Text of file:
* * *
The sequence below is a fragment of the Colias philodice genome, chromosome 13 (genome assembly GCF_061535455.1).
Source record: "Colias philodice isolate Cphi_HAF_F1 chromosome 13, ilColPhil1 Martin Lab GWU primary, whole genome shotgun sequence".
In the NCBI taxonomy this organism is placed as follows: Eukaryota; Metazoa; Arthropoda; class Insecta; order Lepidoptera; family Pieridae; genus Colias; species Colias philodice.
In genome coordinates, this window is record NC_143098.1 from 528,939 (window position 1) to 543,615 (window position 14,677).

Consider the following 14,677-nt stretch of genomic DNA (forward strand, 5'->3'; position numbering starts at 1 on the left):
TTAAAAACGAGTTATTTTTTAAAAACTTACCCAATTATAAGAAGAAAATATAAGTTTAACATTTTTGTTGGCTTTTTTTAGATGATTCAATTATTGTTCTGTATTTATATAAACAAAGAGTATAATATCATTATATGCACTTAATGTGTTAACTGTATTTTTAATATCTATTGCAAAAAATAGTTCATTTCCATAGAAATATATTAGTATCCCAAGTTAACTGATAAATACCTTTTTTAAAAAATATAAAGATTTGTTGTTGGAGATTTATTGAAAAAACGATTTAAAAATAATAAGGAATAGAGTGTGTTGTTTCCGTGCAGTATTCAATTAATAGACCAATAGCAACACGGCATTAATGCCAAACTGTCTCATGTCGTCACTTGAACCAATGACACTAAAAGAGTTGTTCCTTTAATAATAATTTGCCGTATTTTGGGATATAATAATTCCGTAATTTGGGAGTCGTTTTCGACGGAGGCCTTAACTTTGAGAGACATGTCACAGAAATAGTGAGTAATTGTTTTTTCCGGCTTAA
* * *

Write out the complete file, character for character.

The sequence below is a fragment of the Colias philodice genome, chromosome 13 (genome assembly GCF_061535455.1).
Source record: "Colias philodice isolate Cphi_HAF_F1 chromosome 13, ilColPhil1 Martin Lab GWU primary, whole genome shotgun sequence".
In the NCBI taxonomy this organism is placed as follows: Eukaryota; Metazoa; Arthropoda; class Insecta; order Lepidoptera; family Pieridae; genus Colias; species Colias philodice.
In genome coordinates, this window is record NC_143098.1 from 528,939 (window position 1) to 543,615 (window position 14,677).

Consider the following 14,677-nt stretch of genomic DNA (forward strand, 5'->3'; position numbering starts at 1 on the left):
TTAAAAACGAGTTATTTTTTAAAAACTTACCCAATTATAAGAAGAAAATATAAGTTTAACATTTTTGTTGGCTTTTTTTAGATGATTCAATTATTGTTCTGTATTTATATAAACAAAGAGTATAATATCATTATATGCACTTAATGTGTTAACTGTATTTTTAATATCTATTGCAAAAAATAGTTCATTTCCATAGAAATATATTAGTATCCCAAGTTAACTGATAAATACCTTTTTTAAAAAATATAAAGATTTGTTGTTGGAGATTTATTGAAAAAACGATTTAAAAATAATAAGGAATAGAGTGTGTTGTTTCCGTGCAGTATTCAATTAATAGACCAATAGCAACACGGCATTAATGCCAAACTGTCTCATGTCGTCACTTGAACCAATGACACTAAAAGAGTTGTTCCTTTAATAATAATTTGCCGTATTTTGGGATATAATAATTCCGTAATTTGGGAGTCGTTTTCGACGGAGGCCTTAACTTTGAGAGACATGTCACAGAAATAGTGAGTAATTGTTTTTTCCGGCTTAA